Friday, September 19, 2014

The Science of Teaching

This week's article summary comes from the New York Times.

Building a Better Teacher highlights teacher habits that positively impact student learning.

It's nice to see how the five qualities below connect to Trinity's overarching curriculum goals of deepening learning, personalizing learning, and empowering students.

Enjoy the weekend!


It’s a myth that teaching is an innate talent.

Research shows that the most effective teachers can be extroverts – or they can just as easily be introverts. Some are humorous, but others are serious. Some are as flexible as rubber; others are as rigid as a ruler.

It’s not personality that makes a teacher great, but a specialized body of knowledge that must be learned – and that often goes against what comes naturally.

Here are five teacher actions that have the greatest impact on student learning:

They use students’ mistakes to improve instruction: Researchers have found that teachers who are best at spotting why a third grader would think that 307 – 168 = 261 are the most successful at improving students’ math performance. The best teachers put themselves in their students’ shoes, and grapple with how they arrived at the wrong answer in order to set them right.

They are precise in their instructions: “Shhhh” to a noisy class is ambiguous. Are you asking the kids not to talk, or are you asking the kids to talk more quietly? Best practice is to eradicate ambiguity, respond to misbehavior with specificity, and describe the desired behavior rather than the problem. 

They encourage deeper thinking: Researchers who observe classrooms internationally have noticed that there are more “explain how and why” questions in higher-performing countries like Japan, Singapore, and Finland – questions that get students thinking at a higher level – for example, How did you find the area of this triangle? Why is the area 17? In American classrooms, there are more “name/identify” questions: What kind of triangles have we studied? What is the length of this shape?.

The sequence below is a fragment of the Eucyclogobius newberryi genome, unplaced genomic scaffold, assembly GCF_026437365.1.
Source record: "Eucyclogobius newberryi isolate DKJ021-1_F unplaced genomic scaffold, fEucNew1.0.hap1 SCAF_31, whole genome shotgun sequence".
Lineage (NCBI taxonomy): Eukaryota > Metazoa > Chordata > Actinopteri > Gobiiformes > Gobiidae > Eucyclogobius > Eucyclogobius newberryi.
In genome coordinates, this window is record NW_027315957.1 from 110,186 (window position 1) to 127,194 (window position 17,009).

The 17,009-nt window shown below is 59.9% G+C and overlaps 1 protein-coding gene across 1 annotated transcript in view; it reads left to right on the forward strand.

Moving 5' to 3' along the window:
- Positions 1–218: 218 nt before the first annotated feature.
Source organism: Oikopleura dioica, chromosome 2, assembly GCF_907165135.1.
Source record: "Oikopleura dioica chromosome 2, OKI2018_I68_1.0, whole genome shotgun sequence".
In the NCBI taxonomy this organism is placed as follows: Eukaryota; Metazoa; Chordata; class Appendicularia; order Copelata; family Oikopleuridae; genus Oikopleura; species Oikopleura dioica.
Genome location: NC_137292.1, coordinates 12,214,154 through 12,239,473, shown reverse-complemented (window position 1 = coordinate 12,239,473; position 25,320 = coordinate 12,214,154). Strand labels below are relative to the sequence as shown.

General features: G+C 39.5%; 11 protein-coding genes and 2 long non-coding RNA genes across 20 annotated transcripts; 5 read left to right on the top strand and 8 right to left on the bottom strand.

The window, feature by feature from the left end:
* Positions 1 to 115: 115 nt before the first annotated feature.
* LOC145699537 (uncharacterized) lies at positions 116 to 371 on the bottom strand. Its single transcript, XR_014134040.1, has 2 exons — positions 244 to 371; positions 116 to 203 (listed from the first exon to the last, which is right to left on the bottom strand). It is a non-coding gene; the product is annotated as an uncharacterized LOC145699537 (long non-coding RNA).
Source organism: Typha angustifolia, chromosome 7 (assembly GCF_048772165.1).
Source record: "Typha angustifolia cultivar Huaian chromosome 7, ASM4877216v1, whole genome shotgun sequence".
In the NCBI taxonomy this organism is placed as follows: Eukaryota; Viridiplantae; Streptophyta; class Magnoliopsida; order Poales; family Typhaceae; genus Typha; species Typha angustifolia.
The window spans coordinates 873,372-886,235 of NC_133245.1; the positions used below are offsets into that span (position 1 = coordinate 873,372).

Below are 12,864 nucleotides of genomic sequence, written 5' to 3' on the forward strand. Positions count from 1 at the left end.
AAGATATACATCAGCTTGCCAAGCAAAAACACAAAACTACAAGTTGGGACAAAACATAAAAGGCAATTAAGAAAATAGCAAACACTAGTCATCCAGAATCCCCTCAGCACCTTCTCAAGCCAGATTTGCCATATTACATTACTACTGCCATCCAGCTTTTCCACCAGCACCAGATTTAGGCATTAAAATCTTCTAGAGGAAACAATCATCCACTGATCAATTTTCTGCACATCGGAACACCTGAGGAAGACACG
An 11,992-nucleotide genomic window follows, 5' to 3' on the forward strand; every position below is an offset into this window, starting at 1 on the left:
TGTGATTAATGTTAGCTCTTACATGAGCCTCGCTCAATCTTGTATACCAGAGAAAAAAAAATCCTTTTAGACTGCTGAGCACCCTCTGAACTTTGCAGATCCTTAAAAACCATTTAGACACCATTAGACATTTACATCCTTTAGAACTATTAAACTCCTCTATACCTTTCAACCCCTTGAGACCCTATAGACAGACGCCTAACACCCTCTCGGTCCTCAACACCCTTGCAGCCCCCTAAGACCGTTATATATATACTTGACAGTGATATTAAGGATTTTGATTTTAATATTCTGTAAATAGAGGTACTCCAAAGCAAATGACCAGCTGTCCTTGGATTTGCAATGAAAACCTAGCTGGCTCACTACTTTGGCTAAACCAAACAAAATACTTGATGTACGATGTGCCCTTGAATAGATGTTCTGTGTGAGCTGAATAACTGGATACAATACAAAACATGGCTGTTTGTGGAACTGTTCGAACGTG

They cold-call: Calling on students whose hands are not raised gets much more mileage from each question, increasing the chance that all students will be thinking through the answer. It’s also effective to ask the question first, pause, and then call on a student.

They show more than tell: Telling students to read a passage again or make a weak essay better is not very helpful. It’s most effective to show students the invisible mental steps that go into effective performance – making your thinking visible. By taking students through each mental leap, one at a time, teachers can help them see the exact processes they’ll need to complete to be a better reader, write a better essay, or make a better argument.

Friday, September 12, 2014

So How Was School Today?

It is a common parent lament that their children don’t share the fun and exciting things that happen at school.

I don’t like all of her questions (some, to me, lead with the negative), yet I agree with her understanding that specific, detailed answers are aided by specific, detailed questions.  

By asking more interesting questions than the generic “How was school today”, parents might learn more about school and also about their child.

Enjoy the weekend!



This year, Simon is in fourth grade and Grace is in first grade, and I find myself asking them every day after school, “So how was school today?”

And every day I get an answer like “fine” or “good,” which doesn’t tell me a whole lot.

So the other night, I sat down and made a list of more engaging questions to ask about school. They aren’t perfect, but I do at least get complete sentences, and some have led to some interesting conversations… and hilarious answers… and some insights into how my kids think and feel about school.

1. What was the best thing that happened at school today? (What was the worst thing that happened at school today?)

2. Tell me something that made you laugh today.

3. If you could choose, who would you like to sit by in class? (Who would you NOT want to sit by in class? Why?)